It’s also not like the current MWC basketball or baseball products are exceptionally valuable television products whose memberships could not be altered, lest it bring about financial ruin.

We should also be realistic here. Craig Thompson and MWC leadership would certainly be upset about this, but schools don’t work for him. They’re bound to pursue the best interests of their institution. Keeping every school together for the sake of MWC football creates an inferior all-sports’s not like the MWC TV deal is so lucrative that it gives each school enough money to invest in winning programs in all sports. Heck, their next TV deal might not even be a TV deal. Giving schools the flexibility to pursue other relationships for other sports frees up more financially constrained schools to find an easier path to the NCAAs (and the university exposure that it brings), and to pick their spots in other sports. The schools with more money can pursue a tougher league.

Would this be easy? No. But it would be worth it

Pursuing this would require many MWC administrators to commit to working with BYU again, something they may not be excited to do after hurt feelings over BYU’s departure from the league. It would require the bulk of league membership to act together to push for maintaining the MWC football league, while essentially dissolving it for many other sports. It would require risk-taking in accounting, as schools would need to bank on NCAA Tournament shares making up for potentially increased travel costs, or changes in TV deals. It would require doing something very different.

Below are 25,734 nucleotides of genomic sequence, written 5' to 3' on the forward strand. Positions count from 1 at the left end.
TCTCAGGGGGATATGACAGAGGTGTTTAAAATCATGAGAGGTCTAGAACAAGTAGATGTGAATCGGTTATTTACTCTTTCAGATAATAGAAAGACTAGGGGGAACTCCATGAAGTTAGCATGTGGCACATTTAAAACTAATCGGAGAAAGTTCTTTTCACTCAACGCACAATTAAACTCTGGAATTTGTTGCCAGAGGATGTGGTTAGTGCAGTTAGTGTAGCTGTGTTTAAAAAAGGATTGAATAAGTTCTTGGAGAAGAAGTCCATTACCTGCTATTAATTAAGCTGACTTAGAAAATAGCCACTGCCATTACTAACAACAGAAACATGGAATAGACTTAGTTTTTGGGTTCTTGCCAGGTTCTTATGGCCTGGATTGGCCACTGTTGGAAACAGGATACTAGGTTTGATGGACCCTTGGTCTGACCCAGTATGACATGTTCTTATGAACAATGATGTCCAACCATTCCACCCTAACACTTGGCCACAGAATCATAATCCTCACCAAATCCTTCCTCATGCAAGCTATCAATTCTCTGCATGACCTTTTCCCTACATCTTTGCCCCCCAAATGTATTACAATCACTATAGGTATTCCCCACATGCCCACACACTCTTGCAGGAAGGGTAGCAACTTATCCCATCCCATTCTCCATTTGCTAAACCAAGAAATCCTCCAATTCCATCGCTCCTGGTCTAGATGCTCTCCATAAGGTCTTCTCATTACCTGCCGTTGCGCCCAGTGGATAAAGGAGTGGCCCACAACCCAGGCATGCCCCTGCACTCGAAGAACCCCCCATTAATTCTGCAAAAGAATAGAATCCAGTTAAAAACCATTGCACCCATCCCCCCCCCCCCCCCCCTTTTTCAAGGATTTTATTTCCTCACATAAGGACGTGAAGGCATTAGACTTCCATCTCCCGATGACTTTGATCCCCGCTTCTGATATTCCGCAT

But here’s the truth. There’s about a dozen-ish non-power athletic programs in the entire West that care about playing basketball (and other sports) at a high D1 level. But right now, they’re spread across multiple conferences, diluting financial and competitive opportunities for all of them.

Football prevents the creation of an all-sports league. But to pursue competitive opportunities at the highest level, especially as we approach an era where even modest television contracts for non-power conferences could be at risk, leaders, even at BYU, should strongly consider consolidation.

A WAL would create the answer to the American Athletic Conference for the West, a perennially multi-bid men’s basketball league, and improved depth for women’s basketball and baseball. It could creative more compelling TV inventory for potential partners. And it’d make better postseason access for nearly everybody.

The status quo isn’t good for BYU. It isn’t good for most of the schools mentioned. It’s time to be bold, and look for a new solution.